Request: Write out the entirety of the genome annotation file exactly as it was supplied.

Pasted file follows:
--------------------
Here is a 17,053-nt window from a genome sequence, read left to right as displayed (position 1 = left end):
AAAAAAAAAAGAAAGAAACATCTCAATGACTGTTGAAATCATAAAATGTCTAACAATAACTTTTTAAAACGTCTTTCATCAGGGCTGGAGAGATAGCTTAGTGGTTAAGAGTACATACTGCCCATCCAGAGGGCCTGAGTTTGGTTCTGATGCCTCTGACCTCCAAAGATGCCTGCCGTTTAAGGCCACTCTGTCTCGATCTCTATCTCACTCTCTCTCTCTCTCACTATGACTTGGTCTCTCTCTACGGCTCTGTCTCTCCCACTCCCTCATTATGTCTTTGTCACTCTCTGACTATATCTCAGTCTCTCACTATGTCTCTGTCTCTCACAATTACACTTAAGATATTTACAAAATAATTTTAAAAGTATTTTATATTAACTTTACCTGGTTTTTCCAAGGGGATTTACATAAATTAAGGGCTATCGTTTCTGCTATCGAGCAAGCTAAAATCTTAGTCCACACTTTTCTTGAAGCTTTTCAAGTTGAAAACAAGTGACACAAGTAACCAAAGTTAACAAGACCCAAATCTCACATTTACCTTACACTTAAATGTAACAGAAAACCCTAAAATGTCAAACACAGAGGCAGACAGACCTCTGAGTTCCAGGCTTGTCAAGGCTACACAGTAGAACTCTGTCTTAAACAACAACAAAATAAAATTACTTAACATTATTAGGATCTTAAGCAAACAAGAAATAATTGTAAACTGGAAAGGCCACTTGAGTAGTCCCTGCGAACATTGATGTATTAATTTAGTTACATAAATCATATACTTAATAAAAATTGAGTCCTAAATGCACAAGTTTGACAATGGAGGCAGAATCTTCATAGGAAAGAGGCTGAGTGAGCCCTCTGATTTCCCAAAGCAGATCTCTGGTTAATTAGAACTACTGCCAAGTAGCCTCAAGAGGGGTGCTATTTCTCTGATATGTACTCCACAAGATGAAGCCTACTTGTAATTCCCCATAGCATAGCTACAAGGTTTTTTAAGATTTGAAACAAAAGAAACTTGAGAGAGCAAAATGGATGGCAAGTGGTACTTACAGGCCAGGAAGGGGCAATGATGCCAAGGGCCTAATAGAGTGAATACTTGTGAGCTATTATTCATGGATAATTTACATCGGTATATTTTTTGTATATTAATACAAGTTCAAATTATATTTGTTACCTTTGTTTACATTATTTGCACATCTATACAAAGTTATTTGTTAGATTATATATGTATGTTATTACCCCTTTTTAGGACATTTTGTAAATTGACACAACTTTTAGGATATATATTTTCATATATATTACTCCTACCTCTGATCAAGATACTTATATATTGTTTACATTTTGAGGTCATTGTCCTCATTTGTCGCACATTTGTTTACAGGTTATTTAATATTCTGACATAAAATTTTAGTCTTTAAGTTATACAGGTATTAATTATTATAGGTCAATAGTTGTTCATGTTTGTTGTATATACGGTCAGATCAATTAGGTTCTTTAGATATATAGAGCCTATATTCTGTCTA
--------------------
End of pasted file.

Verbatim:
Here is a 17,053-nt window from a genome sequence, read left to right as displayed (position 1 = left end):
AAAAAAAAAAGAAAGAAACATCTCAATGACTGTTGAAATCATAAAATGTCTAACAATAACTTTTTAAAACGTCTTTCATCAGGGCTGGAGAGATAGCTTAGTGGTTAAGAGTACATACTGCCCATCCAGAGGGCCTGAGTTTGGTTCTGATGCCTCTGACCTCCAAAGATGCCTGCCGTTTAAGGCCACTCTGTCTCGATCTCTATCTCACTCTCTCTCTCTCTCACTATGACTTGGTCTCTCTCTACGGCTCTGTCTCTCCCACTCCCTCATTATGTCTTTGTCACTCTCTGACTATATCTCAGTCTCTCACTATGTCTCTGTCTCTCACAATTACACTTAAGATATTTACAAAATAATTTTAAAAGTATTTTATATTAACTTTACCTGGTTTTTCCAAGGGGATTTACATAAATTAAGGGCTATCGTTTCTGCTATCGAGCAAGCTAAAATCTTAGTCCACACTTTTCTTGAAGCTTTTCAAGTTGAAAACAAGTGACACAAGTAACCAAAGTTAACAAGACCCAAATCTCACATTTACCTTACACTTAAATGTAACAGAAAACCCTAAAATGTCAAACACAGAGGCAGACAGACCTCTGAGTTCCAGGCTTGTCAAGGCTACACAGTAGAACTCTGTCTTAAACAACAACAAAATAAAATTACTTAACATTATTAGGATCTTAAGCAAACAAGAAATAATTGTAAACTGGAAAGGCCACTTGAGTAGTCCCTGCGAACATTGATGTATTAATTTAGTTACATAAATCATATACTTAATAAAAATTGAGTCCTAAATGCACAAGTTTGACAATGGAGGCAGAATCTTCATAGGAAAGAGGCTGAGTGAGCCCTCTGATTTCCCAAAGCAGATCTCTGGTTAATTAGAACTACTGCCAAGTAGCCTCAAGAGGGGTGCTATTTCTCTGATATGTACTCCACAAGATGAAGCCTACTTGTAATTCCCCATAGCATAGCTACAAGGTTTTTTAAGATTTGAAACAAAAGAAACTTGAGAGAGCAAAATGGATGGCAAGTGGTACTTACAGGCCAGGAAGGGGCAATGATGCCAAGGGCCTAATAGAGTGAATACTTGTGAGCTATTATTCATGGATAATTTACATCGGTATATTTTTTGTATATTAATACAAGTTCAAATTATATTTGTTACCTTTGTTTACATTATTTGCACATCTATACAAAGTTATTTGTTAGATTATATATGTATGTTATTACCCCTTTTTAGGACATTTTGTAAATTGACACAACTTTTAGGATATATATTTTCATATATATTACTCCTACCTCTGATCAAGATACTTATATATTGTTTACATTTTGAGGTCATTGTCCTCATTTGTCGCACATTTGTTTACAGGTTATTTAATATTCTGACATAAAATTTTAGTCTTTAAGTTATACAGGTATTAATTATTATAGGTCAATAGTTGTTCATGTTTGTTGTATATACGGTCAGATCAATTAGGTTCTTTAGATATATAGAGCCTATATTCTGTCTA